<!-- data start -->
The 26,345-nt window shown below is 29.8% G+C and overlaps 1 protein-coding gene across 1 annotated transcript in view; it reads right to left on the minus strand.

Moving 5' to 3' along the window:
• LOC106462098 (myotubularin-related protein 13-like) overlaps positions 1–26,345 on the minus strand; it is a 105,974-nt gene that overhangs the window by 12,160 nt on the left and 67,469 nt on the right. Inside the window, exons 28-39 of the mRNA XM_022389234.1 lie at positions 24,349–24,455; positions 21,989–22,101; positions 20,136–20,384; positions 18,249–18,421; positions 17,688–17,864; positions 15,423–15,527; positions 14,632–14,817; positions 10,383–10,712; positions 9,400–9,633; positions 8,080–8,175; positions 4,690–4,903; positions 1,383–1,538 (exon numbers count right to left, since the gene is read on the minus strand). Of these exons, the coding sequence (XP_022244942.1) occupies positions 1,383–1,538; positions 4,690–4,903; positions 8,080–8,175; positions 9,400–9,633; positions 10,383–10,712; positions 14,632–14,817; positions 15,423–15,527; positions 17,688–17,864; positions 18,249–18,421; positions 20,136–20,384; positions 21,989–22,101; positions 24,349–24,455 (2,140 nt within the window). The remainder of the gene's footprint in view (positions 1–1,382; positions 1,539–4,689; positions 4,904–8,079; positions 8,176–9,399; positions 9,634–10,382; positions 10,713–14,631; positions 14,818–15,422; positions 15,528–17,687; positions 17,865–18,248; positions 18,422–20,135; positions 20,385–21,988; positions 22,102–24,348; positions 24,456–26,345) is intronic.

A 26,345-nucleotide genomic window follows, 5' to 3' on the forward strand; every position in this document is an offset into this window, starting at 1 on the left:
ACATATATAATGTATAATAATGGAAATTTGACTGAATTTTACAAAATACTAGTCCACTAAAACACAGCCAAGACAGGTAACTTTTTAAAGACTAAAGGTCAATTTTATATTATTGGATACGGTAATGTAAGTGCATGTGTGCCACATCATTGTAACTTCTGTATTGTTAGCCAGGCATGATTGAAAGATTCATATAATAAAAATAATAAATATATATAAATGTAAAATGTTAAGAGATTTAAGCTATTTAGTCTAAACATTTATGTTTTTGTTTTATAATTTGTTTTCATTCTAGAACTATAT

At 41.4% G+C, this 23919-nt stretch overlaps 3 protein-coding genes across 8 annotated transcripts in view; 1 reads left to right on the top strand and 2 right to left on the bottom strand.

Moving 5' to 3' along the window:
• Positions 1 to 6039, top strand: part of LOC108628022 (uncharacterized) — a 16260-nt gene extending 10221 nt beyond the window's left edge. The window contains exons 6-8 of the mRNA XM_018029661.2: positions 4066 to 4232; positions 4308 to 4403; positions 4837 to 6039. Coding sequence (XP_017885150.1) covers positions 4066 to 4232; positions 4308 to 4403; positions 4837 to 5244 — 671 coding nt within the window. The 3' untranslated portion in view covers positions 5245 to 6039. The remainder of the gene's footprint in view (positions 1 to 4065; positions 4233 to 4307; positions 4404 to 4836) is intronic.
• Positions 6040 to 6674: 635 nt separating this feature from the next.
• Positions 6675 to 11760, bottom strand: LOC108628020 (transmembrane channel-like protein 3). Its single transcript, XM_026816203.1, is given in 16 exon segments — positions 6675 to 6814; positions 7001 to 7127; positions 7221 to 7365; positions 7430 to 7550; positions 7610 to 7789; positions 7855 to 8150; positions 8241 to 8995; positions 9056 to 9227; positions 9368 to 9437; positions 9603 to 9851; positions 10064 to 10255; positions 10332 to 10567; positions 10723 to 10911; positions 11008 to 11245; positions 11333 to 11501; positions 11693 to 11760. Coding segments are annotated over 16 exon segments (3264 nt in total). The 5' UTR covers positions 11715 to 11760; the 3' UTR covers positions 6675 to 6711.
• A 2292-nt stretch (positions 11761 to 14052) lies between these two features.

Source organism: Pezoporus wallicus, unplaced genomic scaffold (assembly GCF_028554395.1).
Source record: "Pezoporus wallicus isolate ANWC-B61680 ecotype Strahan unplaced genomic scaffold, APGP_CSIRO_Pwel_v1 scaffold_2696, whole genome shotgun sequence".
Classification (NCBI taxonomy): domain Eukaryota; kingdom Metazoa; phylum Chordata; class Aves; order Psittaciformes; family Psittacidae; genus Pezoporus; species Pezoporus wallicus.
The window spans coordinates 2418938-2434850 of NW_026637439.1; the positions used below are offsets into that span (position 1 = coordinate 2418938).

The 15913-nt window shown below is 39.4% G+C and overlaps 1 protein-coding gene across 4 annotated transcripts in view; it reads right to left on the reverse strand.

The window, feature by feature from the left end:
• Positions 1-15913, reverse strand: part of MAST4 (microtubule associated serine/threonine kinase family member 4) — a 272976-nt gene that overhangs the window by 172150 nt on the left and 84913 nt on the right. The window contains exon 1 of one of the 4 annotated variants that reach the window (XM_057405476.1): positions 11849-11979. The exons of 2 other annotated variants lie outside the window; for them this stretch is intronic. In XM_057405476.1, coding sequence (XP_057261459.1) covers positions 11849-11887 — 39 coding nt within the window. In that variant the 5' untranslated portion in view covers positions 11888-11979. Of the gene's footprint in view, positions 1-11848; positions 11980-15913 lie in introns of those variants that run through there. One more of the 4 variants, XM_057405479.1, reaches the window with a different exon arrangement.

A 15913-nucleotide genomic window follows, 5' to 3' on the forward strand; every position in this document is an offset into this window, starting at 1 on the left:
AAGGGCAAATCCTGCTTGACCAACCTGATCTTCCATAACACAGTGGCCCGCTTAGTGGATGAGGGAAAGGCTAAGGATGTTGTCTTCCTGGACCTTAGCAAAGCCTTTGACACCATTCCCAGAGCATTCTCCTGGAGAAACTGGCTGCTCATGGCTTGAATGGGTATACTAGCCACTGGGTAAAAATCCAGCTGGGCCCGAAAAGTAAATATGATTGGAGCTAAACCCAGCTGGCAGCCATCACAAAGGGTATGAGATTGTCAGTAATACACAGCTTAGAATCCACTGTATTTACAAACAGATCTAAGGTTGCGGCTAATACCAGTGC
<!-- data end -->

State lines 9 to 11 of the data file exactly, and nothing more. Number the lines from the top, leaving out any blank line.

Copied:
• Positions 6040 to 6674: 635 nt separating this feature from the next.
• Positions 6675 to 11760, bottom strand: LOC108628020 (transmembrane channel-like protein 3). Its single transcript, XM_026816203.1, is given in 16 exon segments — positions 6675 to 6814; positions 7001 to 7127; positions 7221 to 7365; positions 7430 to 7550; positions 7610 to 7789; positions 7855 to 8150; positions 8241 to 8995; positions 9056 to 9227; positions 9368 to 9437; positions 9603 to 9851; positions 10064 to 10255; positions 10332 to 10567; positions 10723 to 10911; positions 11008 to 11245; positions 11333 to 11501; positions 11693 to 11760. Coding segments are annotated over 16 exon segments (3264 nt in total). The 5' UTR covers positions 11715 to 11760; the 3' UTR covers positions 6675 to 6711.
• A 2292-nt stretch (positions 11761 to 14052) lies between these two features.